Business in Russia etc.: A Worrisome Future On the BRICs?
Russia ranks 120th on the World Bank’s ease of doing business index. Despite promises of reform, Moscow has yet to transform its image, if not reality, as a corrupt Mafia state. It is some distance from being competitive with major economies in most industrial and service sectors. Capital flight more than doubled in 2011 to $84.2 billion (from $33.6 billion in 2010) and is projected to be some $50 billion in 2012. The current political environment has made it more difficult for small and medium businesses to thrive.Instead of reforming, Putin's Russia appears to be digging itself more deeply into the role of authoritarian oil state, with close ties to dictators and tyrants, and a rapid shutting off of opportunity for the average Russian at home.
Still more worrisome looking to the future is Russia’s brain drain. Over 1.25 million people have left Russia in the past decade, and in a recent poll in Novaya Gazeta, 62.5 percent of 7,237 readers surveyed said they were considering leaving because of discontent with the economic and political regime. This is playing out against the backdrop of negative demographic trends and projections suggest that Russia’s population will shrink from its current 142 million to some 124 million by 2030. _National Interest
Six months after returning to power in the face of mounting opposition, Russian President Vladimir Putin is exercising his political capital—and doing so in imperial fashion. The most recent example: earlier this month, sitting at a small table in his ornate, oak-walled office in the Kremlin, Putin announced that Russia was creating the world’s largest publicly traded oil company. The goal: to restore the glory of Russia the only way Putin seems to know how—the raw acquisition of power. “He is trying to keep stability, as he sees it, with billions of dollars in oil,” said Evgeny Gontmakher, an analyst at the Institute of World Economy and International Relations, a Moscow-based think tank. “I predict chaos.” _Anna NemtsovaI have always seen Putin as something of a thug. But until recently, I considered him to be at least a bit shrewd. Lately he has been behaving like a total knucklehead.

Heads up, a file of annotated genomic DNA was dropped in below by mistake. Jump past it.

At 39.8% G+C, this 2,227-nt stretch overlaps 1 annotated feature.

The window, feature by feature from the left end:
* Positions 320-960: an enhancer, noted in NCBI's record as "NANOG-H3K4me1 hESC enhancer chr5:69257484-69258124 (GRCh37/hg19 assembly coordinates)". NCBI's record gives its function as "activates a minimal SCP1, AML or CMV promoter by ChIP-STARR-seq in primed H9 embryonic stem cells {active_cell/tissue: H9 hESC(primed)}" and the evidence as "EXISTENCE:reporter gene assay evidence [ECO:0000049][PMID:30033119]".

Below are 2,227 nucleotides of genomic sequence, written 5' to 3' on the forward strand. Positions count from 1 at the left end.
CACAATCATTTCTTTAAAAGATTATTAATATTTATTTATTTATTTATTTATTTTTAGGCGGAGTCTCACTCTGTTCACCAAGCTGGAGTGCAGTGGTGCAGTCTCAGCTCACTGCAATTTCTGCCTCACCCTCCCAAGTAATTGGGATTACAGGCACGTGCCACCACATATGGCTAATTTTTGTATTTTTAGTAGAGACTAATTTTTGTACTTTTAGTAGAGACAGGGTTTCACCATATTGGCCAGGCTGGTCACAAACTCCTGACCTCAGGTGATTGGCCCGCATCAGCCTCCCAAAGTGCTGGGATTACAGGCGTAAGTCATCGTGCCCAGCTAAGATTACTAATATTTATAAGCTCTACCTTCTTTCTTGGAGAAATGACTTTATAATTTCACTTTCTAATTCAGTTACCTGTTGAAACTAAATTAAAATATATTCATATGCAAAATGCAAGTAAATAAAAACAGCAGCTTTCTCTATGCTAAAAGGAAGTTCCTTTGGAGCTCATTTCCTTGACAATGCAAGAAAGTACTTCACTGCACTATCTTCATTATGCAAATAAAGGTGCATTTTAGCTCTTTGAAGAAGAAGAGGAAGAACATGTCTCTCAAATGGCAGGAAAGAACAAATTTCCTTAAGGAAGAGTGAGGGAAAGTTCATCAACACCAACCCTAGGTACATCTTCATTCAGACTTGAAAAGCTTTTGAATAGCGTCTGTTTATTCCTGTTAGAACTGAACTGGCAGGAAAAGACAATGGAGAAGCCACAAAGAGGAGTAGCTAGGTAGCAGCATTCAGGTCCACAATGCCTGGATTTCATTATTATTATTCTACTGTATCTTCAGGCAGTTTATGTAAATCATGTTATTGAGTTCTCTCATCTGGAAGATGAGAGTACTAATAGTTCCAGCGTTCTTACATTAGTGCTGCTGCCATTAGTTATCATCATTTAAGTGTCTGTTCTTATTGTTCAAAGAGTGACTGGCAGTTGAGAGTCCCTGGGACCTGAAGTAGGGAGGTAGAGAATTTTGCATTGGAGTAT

As a result, the early promise that he displayed after the end of the tumultous Yeltsin years, seems to have faded away altogether.
More than 2.5 million people have left Russia during the past decade, sparking fears of a new brain-drain.There is plenty of empty land in Russia, as ethnic Russians emigrate and as those who stay fail to procreate.
A third of Russia's young professionals are thinking of leaving the country, according to the Russian market research company ROMIR.
Many of them are making plans to go to countries whose economy is performing less well than Russia's. So why do they want to leave? _BBC
Meanwhile, China grows stronger -- building better ships, submarines, military jets, and drones & cruise missiles. The dragon watches and waits impatiently for an opening to seize the tempting riches of a rapidly depopulating Eastern Siberia.
China has its own problems with corrupt authoritarianism, of course. But China's corruption has not become as much of an obstacle to doing business, as Russia's corruption has been. Still, China is struggling with brain drains and capital flight, just like Russia.
Meanwhile, of the other BRICs, India is drowning in corruption. And with an average population IQ that is much lower than that of either Russia or China, India's ability to distribute its technological and economic progress through most of its population is quite limited. In addition, besides having to face a nuclear Pakistan and a nuclear China on its different borders, India is perpetually poised on the verge of a bloody religious civil war that could break out at any time.
Finally, Brazil will do well as long as commodities prices are flying high. Should China in particular slow its buying spree, the millstone of corruption around Brazil's neck is likely to show itself by a decline in the nation's economic numbers.